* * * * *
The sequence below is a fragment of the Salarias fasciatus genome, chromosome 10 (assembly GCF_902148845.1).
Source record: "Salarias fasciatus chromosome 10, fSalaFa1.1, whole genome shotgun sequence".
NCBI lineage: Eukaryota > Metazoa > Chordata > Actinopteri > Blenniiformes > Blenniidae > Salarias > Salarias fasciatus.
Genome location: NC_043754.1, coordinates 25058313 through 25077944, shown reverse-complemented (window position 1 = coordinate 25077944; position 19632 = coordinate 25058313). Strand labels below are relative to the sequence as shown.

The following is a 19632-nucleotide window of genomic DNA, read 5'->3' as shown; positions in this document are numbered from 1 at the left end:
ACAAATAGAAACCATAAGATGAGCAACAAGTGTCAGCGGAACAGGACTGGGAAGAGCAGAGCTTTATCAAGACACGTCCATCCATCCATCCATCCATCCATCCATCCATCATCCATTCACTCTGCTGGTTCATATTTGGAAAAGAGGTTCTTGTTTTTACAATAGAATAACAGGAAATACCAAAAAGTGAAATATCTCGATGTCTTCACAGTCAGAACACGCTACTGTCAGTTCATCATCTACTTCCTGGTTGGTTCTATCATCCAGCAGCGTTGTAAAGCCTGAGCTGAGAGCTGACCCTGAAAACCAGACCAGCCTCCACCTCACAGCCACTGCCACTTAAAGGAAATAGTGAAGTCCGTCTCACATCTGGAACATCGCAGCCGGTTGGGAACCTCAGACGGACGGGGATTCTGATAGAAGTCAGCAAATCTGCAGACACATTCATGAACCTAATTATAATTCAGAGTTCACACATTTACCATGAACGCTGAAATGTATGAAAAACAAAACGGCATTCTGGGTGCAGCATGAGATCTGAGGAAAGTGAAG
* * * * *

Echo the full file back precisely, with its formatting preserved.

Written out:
The sequence below is a fragment of the Salarias fasciatus genome, chromosome 10 (assembly GCF_902148845.1).
Source record: "Salarias fasciatus chromosome 10, fSalaFa1.1, whole genome shotgun sequence".
NCBI lineage: Eukaryota > Metazoa > Chordata > Actinopteri > Blenniiformes > Blenniidae > Salarias > Salarias fasciatus.
Genome location: NC_043754.1, coordinates 25058313 through 25077944, shown reverse-complemented (window position 1 = coordinate 25077944; position 19632 = coordinate 25058313). Strand labels below are relative to the sequence as shown.

The following is a 19632-nucleotide window of genomic DNA, read 5'->3' as shown; positions in this document are numbered from 1 at the left end:
ACAAATAGAAACCATAAGATGAGCAACAAGTGTCAGCGGAACAGGACTGGGAAGAGCAGAGCTTTATCAAGACACGTCCATCCATCCATCCATCCATCCATCCATCCATCATCCATTCACTCTGCTGGTTCATATTTGGAAAAGAGGTTCTTGTTTTTACAATAGAATAACAGGAAATACCAAAAAGTGAAATATCTCGATGTCTTCACAGTCAGAACACGCTACTGTCAGTTCATCATCTACTTCCTGGTTGGTTCTATCATCCAGCAGCGTTGTAAAGCCTGAGCTGAGAGCTGACCCTGAAAACCAGACCAGCCTCCACCTCACAGCCACTGCCACTTAAAGGAAATAGTGAAGTCCGTCTCACATCTGGAACATCGCAGCCGGTTGGGAACCTCAGACGGACGGGGATTCTGATAGAAGTCAGCAAATCTGCAGACACATTCATGAACCTAATTATAATTCAGAGTTCACACATTTACCATGAACGCTGAAATGTATGAAAAACAAAACGGCATTCTGGGTGCAGCATGAGATCTGAGGAAAGTGAAG